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How to Use Enums in C#

Monday Jan 7th 2019

Become more proficient in using enums in your C# programming.

Introduction

Enum is a strongly typed constant and keyword defined for the Enumeration new data type. A Typesafe enumeration provides an efficient way to define a set of named integral constants that may be assigned to a variable. Using enums makes the code more readable and less prone to errors. Enums are useful to developers when you have a set of values that are functionally significant and unchanged. The main advantage of Enums is to make it easy to change values in the future. Enums are a robust alternative to the simple String or Int constants used in much older APIs to represent sets of related items.

Using Enums in C#

Enums written by developers are used to create numeric constants in the .NET framework. All members of the enum must be assigned a numeric value. Following are the key points about Enums:

  • Keyword Enums create enumerated data types in C#
  • Enums are for developers
  • As mentioned above, Enums are strongly typed constants
  • An enum of one type can't be implicitly assigned to another enum type
  • Enumerations make code much more readable, reusable, and understandable
  • Enum values are fixed
  • The default enum type is int
  • Every enum type automatically derives from System.Enum
  • Enums are value types and are created on the stack, not on the heap

C# Enum is an abstract class; it has static helper methods to work with. Following is the list of helper methods:

  • Format: This function converts the specified value of enum type to the specified string format
  • GetName: This function returns the name of the constant or value of the specified enum type
  • GetNames: It returns an array of string name of all the constant of the specified enum
  • GetValues: An array of the values of all the constants of the specified enum
  • Parse: The function converts the string representation of the name or numeric value of one or more enumerated constants to an equivalent enumerated object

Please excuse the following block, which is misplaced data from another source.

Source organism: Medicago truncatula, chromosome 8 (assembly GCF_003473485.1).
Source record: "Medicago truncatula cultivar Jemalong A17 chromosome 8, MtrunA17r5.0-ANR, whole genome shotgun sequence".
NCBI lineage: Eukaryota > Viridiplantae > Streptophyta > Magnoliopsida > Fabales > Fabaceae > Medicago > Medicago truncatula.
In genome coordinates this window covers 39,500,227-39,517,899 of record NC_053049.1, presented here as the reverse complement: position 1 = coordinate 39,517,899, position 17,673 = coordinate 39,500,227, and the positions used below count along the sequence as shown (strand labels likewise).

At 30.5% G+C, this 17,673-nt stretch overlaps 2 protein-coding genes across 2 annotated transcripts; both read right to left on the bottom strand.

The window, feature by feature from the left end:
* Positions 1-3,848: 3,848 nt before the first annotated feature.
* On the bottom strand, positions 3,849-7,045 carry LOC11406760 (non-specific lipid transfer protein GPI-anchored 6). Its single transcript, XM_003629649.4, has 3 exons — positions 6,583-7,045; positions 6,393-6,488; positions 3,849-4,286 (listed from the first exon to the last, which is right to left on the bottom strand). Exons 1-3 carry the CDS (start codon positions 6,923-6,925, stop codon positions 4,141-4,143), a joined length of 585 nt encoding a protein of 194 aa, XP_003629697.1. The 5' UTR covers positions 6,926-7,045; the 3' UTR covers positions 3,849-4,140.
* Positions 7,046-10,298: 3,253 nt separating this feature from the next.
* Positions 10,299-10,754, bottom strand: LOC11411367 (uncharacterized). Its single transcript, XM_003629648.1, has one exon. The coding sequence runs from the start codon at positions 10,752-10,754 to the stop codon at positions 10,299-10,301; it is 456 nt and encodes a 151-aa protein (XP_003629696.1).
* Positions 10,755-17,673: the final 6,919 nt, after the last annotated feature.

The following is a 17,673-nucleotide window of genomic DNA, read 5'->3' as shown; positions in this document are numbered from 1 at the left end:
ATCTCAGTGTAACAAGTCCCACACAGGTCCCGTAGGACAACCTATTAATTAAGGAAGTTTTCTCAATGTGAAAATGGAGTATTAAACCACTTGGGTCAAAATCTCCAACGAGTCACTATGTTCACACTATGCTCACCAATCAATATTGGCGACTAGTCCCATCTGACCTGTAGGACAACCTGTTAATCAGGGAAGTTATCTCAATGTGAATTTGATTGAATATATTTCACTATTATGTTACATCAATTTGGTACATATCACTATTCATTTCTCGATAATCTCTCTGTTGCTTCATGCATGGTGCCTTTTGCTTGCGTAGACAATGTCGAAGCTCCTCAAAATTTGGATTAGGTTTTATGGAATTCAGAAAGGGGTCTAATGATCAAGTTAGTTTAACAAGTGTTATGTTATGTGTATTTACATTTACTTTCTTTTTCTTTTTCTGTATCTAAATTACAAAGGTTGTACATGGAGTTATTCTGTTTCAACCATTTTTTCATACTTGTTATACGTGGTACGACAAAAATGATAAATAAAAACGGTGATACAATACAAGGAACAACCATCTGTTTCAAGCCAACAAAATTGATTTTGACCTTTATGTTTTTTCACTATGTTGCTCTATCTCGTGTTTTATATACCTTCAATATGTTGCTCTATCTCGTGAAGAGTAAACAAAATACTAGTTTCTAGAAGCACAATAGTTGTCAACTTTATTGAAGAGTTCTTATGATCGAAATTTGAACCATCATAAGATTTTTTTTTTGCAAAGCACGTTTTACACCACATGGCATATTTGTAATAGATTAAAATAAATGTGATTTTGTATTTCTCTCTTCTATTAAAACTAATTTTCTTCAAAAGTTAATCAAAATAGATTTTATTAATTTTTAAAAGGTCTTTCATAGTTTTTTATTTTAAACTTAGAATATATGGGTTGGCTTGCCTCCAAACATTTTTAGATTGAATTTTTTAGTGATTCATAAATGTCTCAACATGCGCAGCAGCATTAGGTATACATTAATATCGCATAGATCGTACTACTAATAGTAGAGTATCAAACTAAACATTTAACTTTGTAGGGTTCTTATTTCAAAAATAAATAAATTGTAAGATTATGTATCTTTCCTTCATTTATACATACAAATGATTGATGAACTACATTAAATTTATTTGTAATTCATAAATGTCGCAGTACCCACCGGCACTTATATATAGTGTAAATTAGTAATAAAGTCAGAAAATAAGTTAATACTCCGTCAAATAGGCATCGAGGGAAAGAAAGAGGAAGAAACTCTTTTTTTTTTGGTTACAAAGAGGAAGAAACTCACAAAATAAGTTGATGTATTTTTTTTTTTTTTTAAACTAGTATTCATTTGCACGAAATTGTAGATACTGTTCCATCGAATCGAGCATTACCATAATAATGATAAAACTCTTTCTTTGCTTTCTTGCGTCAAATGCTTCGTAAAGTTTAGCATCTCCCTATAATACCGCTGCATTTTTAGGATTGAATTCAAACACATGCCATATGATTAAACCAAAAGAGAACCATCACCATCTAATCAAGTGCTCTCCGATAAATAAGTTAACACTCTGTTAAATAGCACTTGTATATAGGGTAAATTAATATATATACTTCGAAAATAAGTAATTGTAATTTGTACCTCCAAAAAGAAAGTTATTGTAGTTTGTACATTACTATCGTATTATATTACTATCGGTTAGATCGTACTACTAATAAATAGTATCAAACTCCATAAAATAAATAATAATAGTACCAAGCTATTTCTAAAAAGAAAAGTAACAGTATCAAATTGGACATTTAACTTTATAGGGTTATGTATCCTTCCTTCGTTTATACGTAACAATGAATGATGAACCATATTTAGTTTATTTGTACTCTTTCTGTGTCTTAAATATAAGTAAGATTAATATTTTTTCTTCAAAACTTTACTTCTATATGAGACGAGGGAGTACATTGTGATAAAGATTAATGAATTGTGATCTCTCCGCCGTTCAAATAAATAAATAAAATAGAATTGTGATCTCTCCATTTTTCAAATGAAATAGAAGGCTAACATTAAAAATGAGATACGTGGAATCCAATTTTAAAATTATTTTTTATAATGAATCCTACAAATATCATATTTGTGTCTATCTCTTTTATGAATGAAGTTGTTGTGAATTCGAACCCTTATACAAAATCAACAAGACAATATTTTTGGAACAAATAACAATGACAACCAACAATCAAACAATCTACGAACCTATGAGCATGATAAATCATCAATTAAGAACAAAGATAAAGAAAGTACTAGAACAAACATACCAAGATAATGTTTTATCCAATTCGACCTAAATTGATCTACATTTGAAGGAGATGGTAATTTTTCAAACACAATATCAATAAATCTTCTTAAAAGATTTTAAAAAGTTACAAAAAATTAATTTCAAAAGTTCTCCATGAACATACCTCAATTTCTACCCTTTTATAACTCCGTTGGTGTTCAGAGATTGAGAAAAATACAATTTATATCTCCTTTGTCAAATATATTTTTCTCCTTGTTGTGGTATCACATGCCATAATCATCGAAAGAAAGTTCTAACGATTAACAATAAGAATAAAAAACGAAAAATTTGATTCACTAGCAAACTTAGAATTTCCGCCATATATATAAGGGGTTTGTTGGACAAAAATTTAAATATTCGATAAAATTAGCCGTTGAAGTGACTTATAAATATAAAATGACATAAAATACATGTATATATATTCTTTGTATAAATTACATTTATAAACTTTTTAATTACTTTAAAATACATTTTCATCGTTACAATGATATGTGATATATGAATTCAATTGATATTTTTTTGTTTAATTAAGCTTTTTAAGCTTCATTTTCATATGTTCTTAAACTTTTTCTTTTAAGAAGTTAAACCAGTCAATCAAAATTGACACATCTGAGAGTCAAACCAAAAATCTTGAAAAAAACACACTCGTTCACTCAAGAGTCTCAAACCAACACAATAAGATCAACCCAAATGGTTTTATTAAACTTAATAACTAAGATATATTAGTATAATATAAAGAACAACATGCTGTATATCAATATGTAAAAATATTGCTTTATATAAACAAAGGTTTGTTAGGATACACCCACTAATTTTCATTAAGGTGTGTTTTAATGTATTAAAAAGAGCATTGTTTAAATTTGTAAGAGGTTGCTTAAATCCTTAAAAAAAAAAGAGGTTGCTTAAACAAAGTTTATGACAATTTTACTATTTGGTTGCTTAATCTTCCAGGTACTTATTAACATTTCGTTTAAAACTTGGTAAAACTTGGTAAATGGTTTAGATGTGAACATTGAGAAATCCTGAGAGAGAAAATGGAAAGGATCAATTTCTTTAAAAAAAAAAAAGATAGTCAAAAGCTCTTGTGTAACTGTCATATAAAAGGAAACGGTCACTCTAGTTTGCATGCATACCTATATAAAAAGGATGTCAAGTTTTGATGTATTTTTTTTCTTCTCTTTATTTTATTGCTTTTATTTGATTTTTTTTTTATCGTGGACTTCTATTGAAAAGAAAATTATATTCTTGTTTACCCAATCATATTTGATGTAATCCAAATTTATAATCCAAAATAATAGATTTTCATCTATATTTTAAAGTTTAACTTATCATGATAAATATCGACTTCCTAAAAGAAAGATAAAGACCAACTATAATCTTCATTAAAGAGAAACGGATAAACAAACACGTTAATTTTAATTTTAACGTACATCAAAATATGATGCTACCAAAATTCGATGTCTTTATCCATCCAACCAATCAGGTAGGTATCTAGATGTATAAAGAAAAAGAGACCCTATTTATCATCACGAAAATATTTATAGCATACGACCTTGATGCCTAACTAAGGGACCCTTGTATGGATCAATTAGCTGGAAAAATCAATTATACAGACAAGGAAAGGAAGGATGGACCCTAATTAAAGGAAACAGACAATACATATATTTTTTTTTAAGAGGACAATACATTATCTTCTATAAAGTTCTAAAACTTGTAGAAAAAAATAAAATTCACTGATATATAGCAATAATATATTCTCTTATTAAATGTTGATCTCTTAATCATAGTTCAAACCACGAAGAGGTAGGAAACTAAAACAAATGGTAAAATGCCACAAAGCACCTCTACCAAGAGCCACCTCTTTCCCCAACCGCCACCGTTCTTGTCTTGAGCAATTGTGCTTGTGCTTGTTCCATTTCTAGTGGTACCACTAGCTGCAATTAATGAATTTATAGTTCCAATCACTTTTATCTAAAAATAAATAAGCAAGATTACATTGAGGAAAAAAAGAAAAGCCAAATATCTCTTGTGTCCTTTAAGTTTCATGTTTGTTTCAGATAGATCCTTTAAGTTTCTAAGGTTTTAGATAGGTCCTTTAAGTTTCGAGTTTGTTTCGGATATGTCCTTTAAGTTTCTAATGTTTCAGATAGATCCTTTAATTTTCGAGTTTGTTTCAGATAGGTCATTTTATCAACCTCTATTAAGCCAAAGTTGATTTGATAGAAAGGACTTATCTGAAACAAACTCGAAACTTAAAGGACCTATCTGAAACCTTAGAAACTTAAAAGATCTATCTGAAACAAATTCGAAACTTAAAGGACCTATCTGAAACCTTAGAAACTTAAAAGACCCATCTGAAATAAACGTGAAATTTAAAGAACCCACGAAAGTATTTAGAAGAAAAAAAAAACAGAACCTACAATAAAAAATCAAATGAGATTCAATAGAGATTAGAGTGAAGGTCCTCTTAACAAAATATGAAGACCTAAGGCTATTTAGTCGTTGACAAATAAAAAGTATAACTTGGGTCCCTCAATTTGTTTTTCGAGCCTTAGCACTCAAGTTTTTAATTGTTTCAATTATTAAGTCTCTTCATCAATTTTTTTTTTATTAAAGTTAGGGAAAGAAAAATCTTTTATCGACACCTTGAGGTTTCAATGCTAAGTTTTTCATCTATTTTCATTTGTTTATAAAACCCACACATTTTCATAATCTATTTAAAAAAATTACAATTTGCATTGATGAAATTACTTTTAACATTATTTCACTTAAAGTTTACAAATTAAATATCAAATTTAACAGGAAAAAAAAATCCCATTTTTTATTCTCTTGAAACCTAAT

• TryParse: Converts the string representation of the name or numeric value of one or more enumerated constants to an equivalent enumerated object

In the following C# program, I have created two Enum types, named DefectPrioriy and DefectSeverity. Both DefectPrioriy and DefectSeverity enumerations have four values. In the main program, I have printed values and names of both the enumerations using the console.write and console.writeline functions.

using System;
using System.Collections.Generic;
using System.Linq;
using System.Text;

namespace EnumProject
{
   enum DefectPrioriy
   {
      Immediate = 1,
      High,
      Medium,
      Low
   }
   enum DefectSeverity
   {
      Critical = 1,
      Major,
      Minor,
      Low
   }
   class Program
   {
      static void Main(string[] args)
      {
         Console.Write("Defect Prioriy: ");
         Console.WriteLine((int)DefectPrioriy.Immediate);
         Console.Write("Defect Severity: ");
         Console.WriteLine((int)DefectSeverity.Minor);

         string sDefectPrioriy = Enum.GetName(typeof
            (DefectPrioriy), 4);
         Console.WriteLine(sDefectPrioriy);

         Console.WriteLine("The values of the DefectPrioriy Enum
            are:");
         foreach (int i in Enum.GetValues(typeof(DefectPrioriy)))
            Console.WriteLine(i);

         Console.WriteLine("The names of the DefectPrioriy Enum
            are:");
         foreach (string str in Enum.GetNames(typeof
               (DefectPrioriy)))
            Console.WriteLine(str);
            PrintEnumWithoutLoop();
            DisplayEnumSwitchCase();
            Console.Read();

      }
   }
}

The following two functions, PrintEnumWithoutLoop and DisplayEnumSwitchCase, are called from the main method to display a defect priority inside a switch case and without a loop.

static void PrintEnumWithoutLoop ()

{
   Console.WriteLine("Defect Prioriy {0} {1}",
      (int)DefectPrioriy.Immediate, DefectPrioriy.Immediate);
   Console.WriteLine("Defect Prioriy {0} {1}",
      (int)DefectPrioriy.High, DefectPrioriy.High);
   Console.WriteLine("Defect Prioriy {0} {1}",
      (int)DefectPrioriy.Medium, DefectPrioriy.Medium);
   Console.WriteLine("Defect Prioriy {0} {1}",
      (int)DefectPrioriy.Low, DefectPrioriy.Low);
   Console.ReadLine();
}
static
void DisplayEnumSwitchCase()
{
   DefectPrioriy value = DefectPrioriy.Medium;
   switch (value)
   {
      case DefectPrioriy.Immediate:
         Console.WriteLine("Defect Priority Immediate");
         break;
      case DefectPrioriy.High:
         Console.WriteLine("Defect Priority High");
         break;
      case DefectPrioriy.Medium:
         Console.WriteLine("Defect Priority Medium");
         break;
      case DefectPrioriy.Low:
         Console.WriteLine("Defect Priority Low");
         break;
   }
}

Conclusion

I hope this article has helped you understand enums, and their usage in C# and .NET applications. Please provide your valuable feedback for improvement. That's all for today; happy reading!

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